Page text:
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Ruth L. Shurter (1906 - 2002)

Ruth Shurter's social work career highlights her philosophy of always being willing to try something new and to take advantage of new opportunities. She participated in the development of several important health and social programs. She was born in Kingston, New York, received a bachelors in Chemistry from Syracuse University in 1929 and then returned to Kingston to manage the family bakery business.

With the beginning of the Depression, she accepted a job as a welfare investigator for Ulster County, New York. One of her most important assignments was to certify people for the Work Project Administration which included certifying artists for the WPA art projects. This included many later to be famous artists from the town of Woodstock. She was selected from a group of investigators to attend a crash program on welfare at the University of Buffalo. Later she applied for and was accepted at the New York School of Social Work where she received her masters degree. She then returned to the Ulster County Welfare Department as the director of the Child Welfare Agency.

With the entrance of the United States into World War II, she applied for an assignment with the American National Red Cross. She became field director of the Red Cross unit for the U.S. Army 3004th General Hospital with her first overseas assignment at Mariani Island on the island of Tinian. She was there when the Enola Gay took off from its airfield to bomb Hiroshima. Later assignments with Red Cross included Iwo Jima and Tripler Hospital in Honolulu.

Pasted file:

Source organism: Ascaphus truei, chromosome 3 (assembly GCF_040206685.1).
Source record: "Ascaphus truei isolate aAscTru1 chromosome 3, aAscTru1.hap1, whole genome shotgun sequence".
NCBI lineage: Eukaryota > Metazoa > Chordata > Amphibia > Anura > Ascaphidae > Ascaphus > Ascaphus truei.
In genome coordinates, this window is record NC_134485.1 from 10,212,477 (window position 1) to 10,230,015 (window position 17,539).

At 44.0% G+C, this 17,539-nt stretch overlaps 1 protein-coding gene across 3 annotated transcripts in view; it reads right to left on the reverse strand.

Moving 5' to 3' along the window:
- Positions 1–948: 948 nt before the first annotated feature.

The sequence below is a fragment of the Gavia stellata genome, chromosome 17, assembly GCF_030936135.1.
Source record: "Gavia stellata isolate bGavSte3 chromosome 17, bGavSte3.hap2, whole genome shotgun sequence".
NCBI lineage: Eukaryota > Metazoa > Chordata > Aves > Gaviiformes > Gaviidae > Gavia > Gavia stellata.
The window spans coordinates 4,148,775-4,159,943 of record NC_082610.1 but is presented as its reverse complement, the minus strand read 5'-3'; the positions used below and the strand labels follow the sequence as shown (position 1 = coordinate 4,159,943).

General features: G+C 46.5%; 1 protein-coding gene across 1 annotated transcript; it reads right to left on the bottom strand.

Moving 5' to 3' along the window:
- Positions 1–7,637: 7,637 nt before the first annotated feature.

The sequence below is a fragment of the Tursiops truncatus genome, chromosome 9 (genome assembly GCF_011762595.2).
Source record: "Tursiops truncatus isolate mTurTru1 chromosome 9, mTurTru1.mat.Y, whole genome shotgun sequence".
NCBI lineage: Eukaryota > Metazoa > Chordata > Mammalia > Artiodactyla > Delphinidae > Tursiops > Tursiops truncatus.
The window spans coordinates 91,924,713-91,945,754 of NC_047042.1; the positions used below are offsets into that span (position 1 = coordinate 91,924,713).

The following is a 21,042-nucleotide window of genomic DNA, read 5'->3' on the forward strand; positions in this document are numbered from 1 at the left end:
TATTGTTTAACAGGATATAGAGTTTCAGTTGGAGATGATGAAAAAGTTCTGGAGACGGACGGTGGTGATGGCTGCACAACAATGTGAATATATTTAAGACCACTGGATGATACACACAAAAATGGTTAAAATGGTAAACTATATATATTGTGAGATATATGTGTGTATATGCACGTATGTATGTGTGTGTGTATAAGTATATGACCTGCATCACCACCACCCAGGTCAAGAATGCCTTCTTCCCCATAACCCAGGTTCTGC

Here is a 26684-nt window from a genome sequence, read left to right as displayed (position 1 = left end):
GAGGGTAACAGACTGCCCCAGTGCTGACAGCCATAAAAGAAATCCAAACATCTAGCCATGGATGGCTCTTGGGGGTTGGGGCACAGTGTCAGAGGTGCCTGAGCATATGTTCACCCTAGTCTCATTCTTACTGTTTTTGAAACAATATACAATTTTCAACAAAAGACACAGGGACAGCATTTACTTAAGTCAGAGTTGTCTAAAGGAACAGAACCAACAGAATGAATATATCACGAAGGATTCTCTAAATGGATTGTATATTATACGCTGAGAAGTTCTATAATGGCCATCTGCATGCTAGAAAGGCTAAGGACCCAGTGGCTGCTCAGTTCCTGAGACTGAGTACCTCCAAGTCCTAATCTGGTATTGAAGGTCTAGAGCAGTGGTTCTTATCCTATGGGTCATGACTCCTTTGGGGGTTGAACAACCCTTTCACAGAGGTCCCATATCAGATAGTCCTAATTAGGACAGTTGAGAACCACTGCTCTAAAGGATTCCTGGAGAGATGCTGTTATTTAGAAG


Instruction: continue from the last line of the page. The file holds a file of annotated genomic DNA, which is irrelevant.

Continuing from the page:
When she returned to the states in 1947, she accepted a social work position with the Veterans Administration and was assigned to Veterans Administration hospitals in Texas. After becoming a regional consultant with the Veterans Administration in Minnesota, she then joined the National Institute of Mental Health in 1957. She was assigned as psychiatric social work consultant to the Dallas Regional Office and did extensive work with community mental health programs and minority oriented social programs in that area. In 1962 she transferred to the Indian Health Service and became chief social worker for the Navajo nation in Windwood Arizona. She retired from that position in 1968 and went to live in Santa Fe. Later she moved to a retirement community in Albuquerque.

In the years since her retirement she has been active in volunteer social work and political affairs, including the League of Women Voters, Common Cause, the ACLU and the Unitarian Church. Currently, in spite of problems with both hearing and sight, she is a leader within her retirement community in terms of both political and discussion and crafts and volunteer work. For many years weaving has been one of her major hobbies.

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